Last year, for one day, no one came
to work in my peach orchard. A row of ladders stood
empty. This was my day without immigrant labor.
Without workers, I cannot farm. If I cannot farm, my organic
heirloom peaches and raisins won’t reach people's dinner
Without passage of immigration reform, I can't get enough
help to harvest my fruits. This work is transient and something
most Americans won’t do, even with higher wages. Under
the current system, which gives so many immigrants illegal
status, good workers from south of the border are forced to
hide in the shadows, constantly fearful of deportation.
As the debate over undocumented workers unfolds, the growing
of food seems to be left out. This debate isn't just about
citizenship. It's also about who works the fields and how
crops are grown. And it's about working conditions and treating
workers fairly —something that I and other small farmers
try to do as we labor side by side with our workers.
Immigration reform needs to grant some form of legal status
to the nearly 2 million illegal workers on farms and acknowledge
their contribution to the farm economy and rural communities.
At the very least, we should grant undocumented workers a
guest-worker status, ensuring fair treatment for their hard
Specialty fruits and vegetables depend on these hands. Now
more than ever, a labor shortage threatens these crops.
I almost lost my raisin crop two years ago. Last year, pear
farmers in Northern California were forced to let fruit rot
on trees because there were not enough workers. I try to ripen
my peaches to perfection, but lose many when I can't get pickers;
some of my best fruits fall from my trees.
|There's an art to pruning and growing
a perfect peach that requires years of practice and many
hands. Without workers, I'll have no choice but to farm
differently: The politics of undocumented immigrants can
change the flavor on my farm.
Without labor, agriculture will mechanize the process as
much as possible, substituting technology and capital for
people on the land. This shift is not simply about the invention
of a machine, but rather a dramatic change in how things are
grown. It means rewarding plant breeders not for great flavor,
but instead for fruit that works with machines.
I can imagine the ideal machined peaches of the future. Design
them so they will simultaneously ripen. (My crews revisit
a single tree four to five times, picking only what is ripe
at the moment.) Breed a peach with a stem that snaps easily,
so a tree can be shaken by a machine. Manufacture fruit that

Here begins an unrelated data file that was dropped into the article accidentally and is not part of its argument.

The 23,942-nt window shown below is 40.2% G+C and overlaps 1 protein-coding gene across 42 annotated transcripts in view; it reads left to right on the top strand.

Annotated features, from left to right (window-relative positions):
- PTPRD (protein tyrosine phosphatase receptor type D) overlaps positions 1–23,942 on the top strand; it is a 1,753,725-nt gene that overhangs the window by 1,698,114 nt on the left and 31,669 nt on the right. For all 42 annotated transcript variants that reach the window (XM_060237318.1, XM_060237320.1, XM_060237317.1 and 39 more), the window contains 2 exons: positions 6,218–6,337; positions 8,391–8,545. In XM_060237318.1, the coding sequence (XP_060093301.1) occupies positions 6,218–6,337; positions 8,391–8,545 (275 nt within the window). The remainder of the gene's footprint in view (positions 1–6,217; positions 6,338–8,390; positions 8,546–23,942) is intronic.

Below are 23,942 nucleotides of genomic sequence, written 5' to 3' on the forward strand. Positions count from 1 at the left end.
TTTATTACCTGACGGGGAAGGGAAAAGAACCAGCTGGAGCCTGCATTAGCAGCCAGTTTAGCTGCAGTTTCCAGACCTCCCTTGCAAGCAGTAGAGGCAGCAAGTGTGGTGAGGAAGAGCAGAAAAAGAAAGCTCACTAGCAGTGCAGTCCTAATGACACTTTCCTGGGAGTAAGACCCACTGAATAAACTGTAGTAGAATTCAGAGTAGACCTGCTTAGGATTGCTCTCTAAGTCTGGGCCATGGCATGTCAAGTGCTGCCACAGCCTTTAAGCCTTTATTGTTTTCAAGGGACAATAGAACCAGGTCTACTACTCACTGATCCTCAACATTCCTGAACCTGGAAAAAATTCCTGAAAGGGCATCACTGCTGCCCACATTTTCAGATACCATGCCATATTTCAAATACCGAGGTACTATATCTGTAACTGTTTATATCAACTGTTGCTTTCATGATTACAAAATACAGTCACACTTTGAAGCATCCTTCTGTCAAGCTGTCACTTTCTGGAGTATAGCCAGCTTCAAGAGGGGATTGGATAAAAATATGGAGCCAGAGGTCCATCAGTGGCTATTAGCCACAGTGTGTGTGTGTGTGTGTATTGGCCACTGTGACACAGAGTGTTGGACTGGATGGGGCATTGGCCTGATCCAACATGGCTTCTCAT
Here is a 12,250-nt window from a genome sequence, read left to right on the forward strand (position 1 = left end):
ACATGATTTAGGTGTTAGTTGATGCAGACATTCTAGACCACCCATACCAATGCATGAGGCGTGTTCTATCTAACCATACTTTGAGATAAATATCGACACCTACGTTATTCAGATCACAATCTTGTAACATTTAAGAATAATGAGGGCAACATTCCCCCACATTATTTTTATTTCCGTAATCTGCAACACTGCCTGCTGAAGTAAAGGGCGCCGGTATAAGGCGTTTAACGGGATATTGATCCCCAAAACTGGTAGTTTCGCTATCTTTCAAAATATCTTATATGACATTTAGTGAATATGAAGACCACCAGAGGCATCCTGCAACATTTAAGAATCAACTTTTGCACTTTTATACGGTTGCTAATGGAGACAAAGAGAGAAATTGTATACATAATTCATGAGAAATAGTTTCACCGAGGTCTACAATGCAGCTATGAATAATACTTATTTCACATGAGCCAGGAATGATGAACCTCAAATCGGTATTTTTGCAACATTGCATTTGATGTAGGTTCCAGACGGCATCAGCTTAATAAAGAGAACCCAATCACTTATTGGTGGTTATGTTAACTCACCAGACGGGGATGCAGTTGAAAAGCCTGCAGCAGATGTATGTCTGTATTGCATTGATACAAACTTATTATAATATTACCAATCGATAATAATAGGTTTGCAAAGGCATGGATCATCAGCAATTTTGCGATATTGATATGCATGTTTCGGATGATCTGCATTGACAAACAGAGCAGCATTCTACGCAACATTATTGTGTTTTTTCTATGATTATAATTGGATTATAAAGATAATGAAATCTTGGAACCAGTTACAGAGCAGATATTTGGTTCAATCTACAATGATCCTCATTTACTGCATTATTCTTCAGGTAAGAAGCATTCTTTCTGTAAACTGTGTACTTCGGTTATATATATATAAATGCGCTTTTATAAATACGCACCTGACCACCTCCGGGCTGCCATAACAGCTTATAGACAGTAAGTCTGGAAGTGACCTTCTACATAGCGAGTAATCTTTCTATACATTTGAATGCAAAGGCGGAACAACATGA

won't bruise when harvested, picked rock hard to survive a
But there is no technology that can replace the human touch
without sacrificing good taste.
Sustainable and organic fruit farming demands constant attention
and response to nature each season: Our systems are labor
intensive. I need the human element on my farm.
Farming is an inexact science. There's an art to pruning
and growing a perfect peach that requires years of practice
and many hands. Without workers, I'll have no choice but to
farm differently: The politics of undocumented immigrants
can change the flavor on my farm.
But agriculture is morally wrong if the sole goal is to create
a new pipeline of cheap labor. Farmers must acknowledge the
value of the people in their fields.
Undocumented workers have labored like ghosts—invisible,
hidden, secluded. Immigration reform would shed light on them,
revealing their worth.
||Agriculture has openly acknowledged
the need for labor: We also must accept responsibility
for these workers.
As these new Americans are recognized, wages, working conditions
and health benefits must be addressed. This will challenge
farmers and the old ways of doing business. Agriculture has
openly acknowledged the need for labor: We also must accept
responsibility for these workers.
I farm with a social contract—a network of honorable,
mutually supporting relationships that contribute to the quality
I seek. My work can't be done by machines. I want to grow
"face food," produce with faces and their stories,
keeping alive the legacy of good, authentic food.
Undocumented workers are part of this food system. We all
have a stake in immigration reform, and the need to recognize
the important role of all food workers. We need to support
farming that contributes true flavors to life.